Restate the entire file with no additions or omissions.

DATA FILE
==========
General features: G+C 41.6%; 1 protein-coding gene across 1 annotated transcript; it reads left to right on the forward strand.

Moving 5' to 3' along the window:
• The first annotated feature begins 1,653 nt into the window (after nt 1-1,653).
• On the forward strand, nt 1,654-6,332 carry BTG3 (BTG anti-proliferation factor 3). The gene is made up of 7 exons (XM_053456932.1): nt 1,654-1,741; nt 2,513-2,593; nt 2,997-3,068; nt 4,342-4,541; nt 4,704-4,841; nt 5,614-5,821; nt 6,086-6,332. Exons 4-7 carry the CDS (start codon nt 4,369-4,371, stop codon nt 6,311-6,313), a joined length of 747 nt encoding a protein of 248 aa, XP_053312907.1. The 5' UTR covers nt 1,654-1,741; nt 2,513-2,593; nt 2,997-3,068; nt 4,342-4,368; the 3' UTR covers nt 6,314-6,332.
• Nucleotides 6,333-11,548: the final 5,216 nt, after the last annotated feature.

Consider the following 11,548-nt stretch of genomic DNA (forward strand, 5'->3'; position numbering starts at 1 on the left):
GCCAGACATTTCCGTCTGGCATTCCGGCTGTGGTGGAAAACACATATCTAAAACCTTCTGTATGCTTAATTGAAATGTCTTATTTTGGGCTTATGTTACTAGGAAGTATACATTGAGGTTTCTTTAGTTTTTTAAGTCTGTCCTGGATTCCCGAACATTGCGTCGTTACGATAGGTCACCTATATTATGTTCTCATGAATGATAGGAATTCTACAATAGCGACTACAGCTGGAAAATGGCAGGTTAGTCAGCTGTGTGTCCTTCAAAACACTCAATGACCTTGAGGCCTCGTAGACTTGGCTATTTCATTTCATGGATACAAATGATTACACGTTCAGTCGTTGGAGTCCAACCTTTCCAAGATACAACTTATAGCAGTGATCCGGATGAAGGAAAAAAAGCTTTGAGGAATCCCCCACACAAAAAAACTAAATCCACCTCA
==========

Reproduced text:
General features: G+C 41.6%; 1 protein-coding gene across 1 annotated transcript; it reads left to right on the forward strand.

Moving 5' to 3' along the window:
• The first annotated feature begins 1,653 nt into the window (after nt 1-1,653).
• On the forward strand, nt 1,654-6,332 carry BTG3 (BTG anti-proliferation factor 3). The gene is made up of 7 exons (XM_053456932.1): nt 1,654-1,741; nt 2,513-2,593; nt 2,997-3,068; nt 4,342-4,541; nt 4,704-4,841; nt 5,614-5,821; nt 6,086-6,332. Exons 4-7 carry the CDS (start codon nt 4,369-4,371, stop codon nt 6,311-6,313), a joined length of 747 nt encoding a protein of 248 aa, XP_053312907.1. The 5' UTR covers nt 1,654-1,741; nt 2,513-2,593; nt 2,997-3,068; nt 4,342-4,368; the 3' UTR covers nt 6,314-6,332.
• Nucleotides 6,333-11,548: the final 5,216 nt, after the last annotated feature.

Consider the following 11,548-nt stretch of genomic DNA (forward strand, 5'->3'; position numbering starts at 1 on the left):
GCCAGACATTTCCGTCTGGCATTCCGGCTGTGGTGGAAAACACATATCTAAAACCTTCTGTATGCTTAATTGAAATGTCTTATTTTGGGCTTATGTTACTAGGAAGTATACATTGAGGTTTCTTTAGTTTTTTAAGTCTGTCCTGGATTCCCGAACATTGCGTCGTTACGATAGGTCACCTATATTATGTTCTCATGAATGATAGGAATTCTACAATAGCGACTACAGCTGGAAAATGGCAGGTTAGTCAGCTGTGTGTCCTTCAAAACACTCAATGACCTTGAGGCCTCGTAGACTTGGCTATTTCATTTCATGGATACAAATGATTACACGTTCAGTCGTTGGAGTCCAACCTTTCCAAGATACAACTTATAGCAGTGATCCGGATGAAGGAAAAAAAGCTTTGAGGAATCCCCCACACAAAAAAACTAAATCCACCTCA